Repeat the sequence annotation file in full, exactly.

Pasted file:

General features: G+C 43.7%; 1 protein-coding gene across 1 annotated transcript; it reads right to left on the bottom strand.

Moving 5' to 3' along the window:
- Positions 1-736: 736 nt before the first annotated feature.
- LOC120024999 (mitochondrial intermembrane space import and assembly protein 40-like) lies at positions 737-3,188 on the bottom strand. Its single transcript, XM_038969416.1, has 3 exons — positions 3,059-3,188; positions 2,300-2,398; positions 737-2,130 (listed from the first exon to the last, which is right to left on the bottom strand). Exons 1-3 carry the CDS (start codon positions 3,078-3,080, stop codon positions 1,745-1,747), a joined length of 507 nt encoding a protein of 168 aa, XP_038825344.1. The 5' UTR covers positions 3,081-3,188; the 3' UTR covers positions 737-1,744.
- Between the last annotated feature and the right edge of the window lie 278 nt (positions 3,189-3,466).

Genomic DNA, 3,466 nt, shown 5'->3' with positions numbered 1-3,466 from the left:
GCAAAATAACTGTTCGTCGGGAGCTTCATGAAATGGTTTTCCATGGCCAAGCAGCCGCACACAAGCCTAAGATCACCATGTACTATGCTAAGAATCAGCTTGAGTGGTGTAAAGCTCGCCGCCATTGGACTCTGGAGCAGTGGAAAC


General features: G+C 43.7%; 1 protein-coding gene across 1 annotated transcript; it reads right to left on the bottom strand.

Moving 5' to 3' along the window:
- Positions 1-736: 736 nt before the first annotated feature.
- LOC120024999 (mitochondrial intermembrane space import and assembly protein 40-like) lies at positions 737-3,188 on the bottom strand. Its single transcript, XM_038969416.1, has 3 exons — positions 3,059-3,188; positions 2,300-2,398; positions 737-2,130 (listed from the first exon to the last, which is right to left on the bottom strand). Exons 1-3 carry the CDS (start codon positions 3,078-3,080, stop codon positions 1,745-1,747), a joined length of 507 nt encoding a protein of 168 aa, XP_038825344.1. The 5' UTR covers positions 3,081-3,188; the 3' UTR covers positions 737-1,744.
- Between the last annotated feature and the right edge of the window lie 278 nt (positions 3,189-3,466).

Genomic DNA, 3,466 nt, shown 5'->3' with positions numbered 1-3,466 from the left:
GCAAAATAACTGTTCGTCGGGAGCTTCATGAAATGGTTTTCCATGGCCAAGCAGCCGCACACAAGCCTAAGATCACCATGTACTATGCTAAGAATCAGCTTGAGTGGTGTAAAGCTCGCCGCCATTGGACTCTGGAGCAGTGGAAAC